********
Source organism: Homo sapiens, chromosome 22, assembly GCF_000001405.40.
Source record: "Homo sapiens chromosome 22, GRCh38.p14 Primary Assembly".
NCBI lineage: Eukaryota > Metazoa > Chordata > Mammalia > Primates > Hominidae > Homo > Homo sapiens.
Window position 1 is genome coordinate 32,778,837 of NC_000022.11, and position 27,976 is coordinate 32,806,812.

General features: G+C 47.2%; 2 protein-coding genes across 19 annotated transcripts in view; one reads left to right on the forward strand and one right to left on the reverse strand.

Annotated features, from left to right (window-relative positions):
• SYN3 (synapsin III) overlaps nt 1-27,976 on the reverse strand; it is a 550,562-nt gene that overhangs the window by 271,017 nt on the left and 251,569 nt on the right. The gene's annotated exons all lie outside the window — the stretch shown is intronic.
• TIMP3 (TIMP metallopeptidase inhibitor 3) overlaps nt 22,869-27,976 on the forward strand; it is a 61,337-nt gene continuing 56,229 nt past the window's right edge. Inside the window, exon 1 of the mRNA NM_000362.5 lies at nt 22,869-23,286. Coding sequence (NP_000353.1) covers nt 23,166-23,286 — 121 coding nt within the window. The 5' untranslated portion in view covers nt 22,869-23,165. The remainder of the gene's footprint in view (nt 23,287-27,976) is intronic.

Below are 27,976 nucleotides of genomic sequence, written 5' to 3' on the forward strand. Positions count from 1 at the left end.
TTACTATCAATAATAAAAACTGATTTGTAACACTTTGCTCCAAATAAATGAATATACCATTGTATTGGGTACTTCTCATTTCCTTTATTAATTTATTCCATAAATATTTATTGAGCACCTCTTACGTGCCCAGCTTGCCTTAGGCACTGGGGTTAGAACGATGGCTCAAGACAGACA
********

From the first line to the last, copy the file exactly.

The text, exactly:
Source organism: Homo sapiens, chromosome 22, assembly GCF_000001405.40.
Source record: "Homo sapiens chromosome 22, GRCh38.p14 Primary Assembly".
NCBI lineage: Eukaryota > Metazoa > Chordata > Mammalia > Primates > Hominidae > Homo > Homo sapiens.
Window position 1 is genome coordinate 32,778,837 of NC_000022.11, and position 27,976 is coordinate 32,806,812.

General features: G+C 47.2%; 2 protein-coding genes across 19 annotated transcripts in view; one reads left to right on the forward strand and one right to left on the reverse strand.

Annotated features, from left to right (window-relative positions):
• SYN3 (synapsin III) overlaps nt 1-27,976 on the reverse strand; it is a 550,562-nt gene that overhangs the window by 271,017 nt on the left and 251,569 nt on the right. The gene's annotated exons all lie outside the window — the stretch shown is intronic.
• TIMP3 (TIMP metallopeptidase inhibitor 3) overlaps nt 22,869-27,976 on the forward strand; it is a 61,337-nt gene continuing 56,229 nt past the window's right edge. Inside the window, exon 1 of the mRNA NM_000362.5 lies at nt 22,869-23,286. Coding sequence (NP_000353.1) covers nt 23,166-23,286 — 121 coding nt within the window. The 5' untranslated portion in view covers nt 22,869-23,165. The remainder of the gene's footprint in view (nt 23,287-27,976) is intronic.

Below are 27,976 nucleotides of genomic sequence, written 5' to 3' on the forward strand. Positions count from 1 at the left end.
TTACTATCAATAATAAAAACTGATTTGTAACACTTTGCTCCAAATAAATGAATATACCATTGTATTGGGTACTTCTCATTTCCTTTATTAATTTATTCCATAAATATTTATTGAGCACCTCTTACGTGCCCAGCTTGCCTTAGGCACTGGGGTTAGAACGATGGCTCAAGACAGACA